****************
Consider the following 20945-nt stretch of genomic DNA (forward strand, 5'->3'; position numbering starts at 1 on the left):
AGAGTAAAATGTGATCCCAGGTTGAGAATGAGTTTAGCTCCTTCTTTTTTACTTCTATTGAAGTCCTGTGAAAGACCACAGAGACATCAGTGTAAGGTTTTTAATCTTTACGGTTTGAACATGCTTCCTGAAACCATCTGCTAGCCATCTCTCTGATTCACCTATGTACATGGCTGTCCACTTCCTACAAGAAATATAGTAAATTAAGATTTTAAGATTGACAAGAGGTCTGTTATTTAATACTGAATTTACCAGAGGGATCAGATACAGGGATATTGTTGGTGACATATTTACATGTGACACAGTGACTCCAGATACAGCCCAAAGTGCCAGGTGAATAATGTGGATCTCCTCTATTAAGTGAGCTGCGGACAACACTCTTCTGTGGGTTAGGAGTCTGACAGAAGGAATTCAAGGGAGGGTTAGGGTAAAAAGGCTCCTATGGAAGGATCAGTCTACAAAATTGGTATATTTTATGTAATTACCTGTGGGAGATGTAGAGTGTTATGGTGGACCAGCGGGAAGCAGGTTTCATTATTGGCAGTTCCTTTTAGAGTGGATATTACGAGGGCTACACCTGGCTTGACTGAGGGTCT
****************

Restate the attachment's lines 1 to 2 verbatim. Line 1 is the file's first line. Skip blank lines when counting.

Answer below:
Consider the following 20945-nt stretch of genomic DNA (forward strand, 5'->3'; position numbering starts at 1 on the left):
AGAGTAAAATGTGATCCCAGGTTGAGAATGAGTTTAGCTCCTTCTTTTTTACTTCTATTGAAGTCCTGTGAAAGACCACAGAGACATCAGTGTAAGGTTTTTAATCTTTACGGTTTGAACATGCTTCCTGAAACCATCTGCTAGCCATCTCTCTGATTCACCTATGTACATGGCTGTCCACTTCCTACAAGAAATATAGTAAATTAAGATTTTAAGATTGACAAGAGGTCTGTTATTTAATACTGAATTTACCAGAGGGATCAGATACAGGGATATTGTTGGTGACATATTTACATGTGACACAGTGACTCCAGATACAGCCCAAAGTGCCAGGTGAATAATGTGGATCTCCTCTATTAAGTGAGCTGCGGACAACACTCTTCTGTGGGTTAGGAGTCTGACAGAAGGAATTCAAGGGAGGGTTAGGGTAAAAAGGCTCCTATGGAAGGATCAGTCTACAAAATTGGTATATTTTATGTAATTACCTGTGGGAGATGTAGAGTGTTATGGTGGACCAGCGGGAAGCAGGTTTCATTATTGGCAGTTCCTTTTAGAGTGGATATTACGAGGGCTACACCTGGCTTGACTGAGGGTCT